Platform 5 designs contemporary North London home in tricky infill plot
A series of playful architectural surprises offer a sense of space
A refined, contemporary house for a gallerist, an artist and their family is the result of a masterful reimagining of a tricky plot in North London, courtesy of architecture practice Platform 5. The architects, headed by Patrick Michell and Claire McKeown, were called upon by the couple when the latter decided to transform a tight triangular infill site (a scrap of land previously used as parking for a builder’s yard) into their family home.
The architects worked closely with their client in creating a building that negotiates the plot’s several restrictions - for example, in terms of planning and the rights of neighbouring properties, as well as practical constraints such as the site’s odd shape and its slim street facing facade.
The new build structure is a concrete construction, which has been clad in grey brick, echoing the wider neighbourhood’s character, while bringing an unmistakable contemporary note to the streetscape. The architects cleverly created a stepped structure to ensure the volumes sit comfortably within their context; so the house appears like a slim two storey building from the street, but the rear reveals cascading forms on different levels.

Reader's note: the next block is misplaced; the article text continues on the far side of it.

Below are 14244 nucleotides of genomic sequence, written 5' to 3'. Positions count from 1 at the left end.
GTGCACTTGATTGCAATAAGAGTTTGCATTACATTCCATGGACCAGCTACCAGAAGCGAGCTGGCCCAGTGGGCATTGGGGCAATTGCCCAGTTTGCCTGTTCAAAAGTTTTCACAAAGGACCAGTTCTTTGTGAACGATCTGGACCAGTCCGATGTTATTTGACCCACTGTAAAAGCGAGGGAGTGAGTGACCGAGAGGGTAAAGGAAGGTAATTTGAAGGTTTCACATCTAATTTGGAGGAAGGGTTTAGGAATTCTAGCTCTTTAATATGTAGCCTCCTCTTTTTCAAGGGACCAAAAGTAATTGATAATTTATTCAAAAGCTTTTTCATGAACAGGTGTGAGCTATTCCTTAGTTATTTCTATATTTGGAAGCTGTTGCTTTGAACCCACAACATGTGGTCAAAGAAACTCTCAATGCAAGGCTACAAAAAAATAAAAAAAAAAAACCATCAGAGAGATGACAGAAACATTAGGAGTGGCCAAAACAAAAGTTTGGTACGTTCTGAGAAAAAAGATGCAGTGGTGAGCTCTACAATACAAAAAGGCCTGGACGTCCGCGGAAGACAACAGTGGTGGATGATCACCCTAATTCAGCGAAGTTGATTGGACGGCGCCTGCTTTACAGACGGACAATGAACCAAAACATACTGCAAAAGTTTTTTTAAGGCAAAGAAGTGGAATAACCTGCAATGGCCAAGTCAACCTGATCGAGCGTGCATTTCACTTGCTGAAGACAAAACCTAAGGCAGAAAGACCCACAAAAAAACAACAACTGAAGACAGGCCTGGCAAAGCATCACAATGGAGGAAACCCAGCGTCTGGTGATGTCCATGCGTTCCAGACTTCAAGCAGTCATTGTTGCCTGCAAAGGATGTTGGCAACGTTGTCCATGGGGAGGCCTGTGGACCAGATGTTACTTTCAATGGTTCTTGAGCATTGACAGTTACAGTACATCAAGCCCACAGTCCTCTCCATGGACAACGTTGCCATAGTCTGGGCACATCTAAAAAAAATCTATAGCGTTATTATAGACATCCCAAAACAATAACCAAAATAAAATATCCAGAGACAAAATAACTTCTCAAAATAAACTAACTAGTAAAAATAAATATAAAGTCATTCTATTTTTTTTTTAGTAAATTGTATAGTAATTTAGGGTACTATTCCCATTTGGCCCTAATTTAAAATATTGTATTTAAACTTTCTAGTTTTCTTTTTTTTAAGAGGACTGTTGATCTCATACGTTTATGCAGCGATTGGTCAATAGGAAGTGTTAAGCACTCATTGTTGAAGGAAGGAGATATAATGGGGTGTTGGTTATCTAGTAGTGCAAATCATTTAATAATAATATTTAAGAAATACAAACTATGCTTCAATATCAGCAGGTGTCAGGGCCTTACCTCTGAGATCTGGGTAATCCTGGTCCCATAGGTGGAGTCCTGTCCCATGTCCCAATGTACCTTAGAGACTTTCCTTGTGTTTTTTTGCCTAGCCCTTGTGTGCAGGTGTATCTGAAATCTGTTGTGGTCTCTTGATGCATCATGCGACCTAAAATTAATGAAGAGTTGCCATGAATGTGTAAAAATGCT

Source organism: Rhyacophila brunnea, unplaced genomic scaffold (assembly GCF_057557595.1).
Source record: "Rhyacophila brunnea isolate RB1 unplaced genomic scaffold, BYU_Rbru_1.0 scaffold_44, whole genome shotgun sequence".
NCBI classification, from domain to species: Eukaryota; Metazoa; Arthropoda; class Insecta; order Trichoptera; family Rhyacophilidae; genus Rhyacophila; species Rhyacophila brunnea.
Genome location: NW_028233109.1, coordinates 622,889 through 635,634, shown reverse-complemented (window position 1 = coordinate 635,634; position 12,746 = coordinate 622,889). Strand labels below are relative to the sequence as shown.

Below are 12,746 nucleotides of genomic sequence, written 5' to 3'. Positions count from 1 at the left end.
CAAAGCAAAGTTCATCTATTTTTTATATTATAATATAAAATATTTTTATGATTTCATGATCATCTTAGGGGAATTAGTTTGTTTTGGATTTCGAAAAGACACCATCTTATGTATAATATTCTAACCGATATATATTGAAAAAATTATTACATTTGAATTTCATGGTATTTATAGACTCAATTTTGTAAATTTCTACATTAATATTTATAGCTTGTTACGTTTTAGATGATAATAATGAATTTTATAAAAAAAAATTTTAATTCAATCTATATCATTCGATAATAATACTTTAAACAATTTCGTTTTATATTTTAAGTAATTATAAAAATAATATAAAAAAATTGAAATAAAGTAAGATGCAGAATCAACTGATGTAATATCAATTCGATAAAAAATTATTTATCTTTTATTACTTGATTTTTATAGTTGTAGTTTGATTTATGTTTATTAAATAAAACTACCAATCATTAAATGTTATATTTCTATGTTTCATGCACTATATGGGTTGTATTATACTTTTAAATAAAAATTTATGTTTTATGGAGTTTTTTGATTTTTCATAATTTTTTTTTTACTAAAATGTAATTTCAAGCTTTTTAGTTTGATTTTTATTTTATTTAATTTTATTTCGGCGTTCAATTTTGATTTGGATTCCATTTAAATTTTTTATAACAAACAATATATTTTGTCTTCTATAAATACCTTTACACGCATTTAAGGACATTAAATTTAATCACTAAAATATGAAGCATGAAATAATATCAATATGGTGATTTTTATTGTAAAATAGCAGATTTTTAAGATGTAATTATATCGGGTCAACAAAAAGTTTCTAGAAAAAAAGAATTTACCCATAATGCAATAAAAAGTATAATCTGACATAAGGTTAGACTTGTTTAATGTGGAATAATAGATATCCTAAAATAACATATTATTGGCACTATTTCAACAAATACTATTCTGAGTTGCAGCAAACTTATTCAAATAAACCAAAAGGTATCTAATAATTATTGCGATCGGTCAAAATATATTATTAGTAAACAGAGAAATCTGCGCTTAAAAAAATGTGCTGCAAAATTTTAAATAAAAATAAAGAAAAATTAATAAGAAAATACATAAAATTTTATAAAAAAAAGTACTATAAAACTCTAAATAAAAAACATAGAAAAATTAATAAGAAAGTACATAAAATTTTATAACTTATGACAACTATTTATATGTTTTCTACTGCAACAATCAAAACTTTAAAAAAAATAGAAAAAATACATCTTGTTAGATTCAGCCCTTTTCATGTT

Inside, the house spans three comfortable levels. The ground floor hosts the main living spaces, such as the living room, kitchen and dinning area, as well as a snug and entrance hall. A flight of stairs down leads to the master suite with its own bathroom and wardrobe, as well as a study and utility room. The top floor contains a further three bedrooms.
The interior’s streamlined aesthetic and careful detailing were a big part of the design development - just as important as the conception of the external volume composition. ‘There were many construction challenges for the team such as achieving high levels of airtightness with exposed blockwork walls and how to conceal services with an exposed concrete ceiling and limited areas of drylining,’ the architects explain. §